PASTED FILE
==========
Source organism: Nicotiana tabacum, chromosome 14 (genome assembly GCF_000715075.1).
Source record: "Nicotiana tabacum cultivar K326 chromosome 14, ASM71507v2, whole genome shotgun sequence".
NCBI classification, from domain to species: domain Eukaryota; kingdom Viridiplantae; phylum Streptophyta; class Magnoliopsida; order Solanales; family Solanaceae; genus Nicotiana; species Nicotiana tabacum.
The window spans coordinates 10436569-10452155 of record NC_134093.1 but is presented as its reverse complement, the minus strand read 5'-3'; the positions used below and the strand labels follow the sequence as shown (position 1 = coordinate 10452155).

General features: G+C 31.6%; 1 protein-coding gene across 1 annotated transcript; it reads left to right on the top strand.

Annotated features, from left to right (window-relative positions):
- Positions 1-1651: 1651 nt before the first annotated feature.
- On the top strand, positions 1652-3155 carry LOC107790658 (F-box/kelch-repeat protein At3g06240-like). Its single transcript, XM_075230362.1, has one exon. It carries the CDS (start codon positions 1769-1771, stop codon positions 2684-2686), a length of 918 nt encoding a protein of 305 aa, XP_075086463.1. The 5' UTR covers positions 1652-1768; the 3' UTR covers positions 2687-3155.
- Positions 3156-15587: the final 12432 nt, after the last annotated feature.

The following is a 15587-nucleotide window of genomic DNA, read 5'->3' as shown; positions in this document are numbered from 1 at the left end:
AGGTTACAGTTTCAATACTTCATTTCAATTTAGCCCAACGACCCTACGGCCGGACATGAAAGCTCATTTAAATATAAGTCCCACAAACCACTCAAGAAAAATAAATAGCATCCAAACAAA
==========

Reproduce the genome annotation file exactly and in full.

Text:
Source organism: Nicotiana tabacum, chromosome 14 (genome assembly GCF_000715075.1).
Source record: "Nicotiana tabacum cultivar K326 chromosome 14, ASM71507v2, whole genome shotgun sequence".
NCBI classification, from domain to species: domain Eukaryota; kingdom Viridiplantae; phylum Streptophyta; class Magnoliopsida; order Solanales; family Solanaceae; genus Nicotiana; species Nicotiana tabacum.
The window spans coordinates 10436569-10452155 of record NC_134093.1 but is presented as its reverse complement, the minus strand read 5'-3'; the positions used below and the strand labels follow the sequence as shown (position 1 = coordinate 10452155).

General features: G+C 31.6%; 1 protein-coding gene across 1 annotated transcript; it reads left to right on the top strand.

Annotated features, from left to right (window-relative positions):
- Positions 1-1651: 1651 nt before the first annotated feature.
- On the top strand, positions 1652-3155 carry LOC107790658 (F-box/kelch-repeat protein At3g06240-like). Its single transcript, XM_075230362.1, has one exon. It carries the CDS (start codon positions 1769-1771, stop codon positions 2684-2686), a length of 918 nt encoding a protein of 305 aa, XP_075086463.1. The 5' UTR covers positions 1652-1768; the 3' UTR covers positions 2687-3155.
- Positions 3156-15587: the final 12432 nt, after the last annotated feature.

The following is a 15587-nucleotide window of genomic DNA, read 5'->3' as shown; positions in this document are numbered from 1 at the left end:
AGGTTACAGTTTCAATACTTCATTTCAATTTAGCCCAACGACCCTACGGCCGGACATGAAAGCTCATTTAAATATAAGTCCCACAAACCACTCAAGAAAAATAAATAGCATCCAAACAAA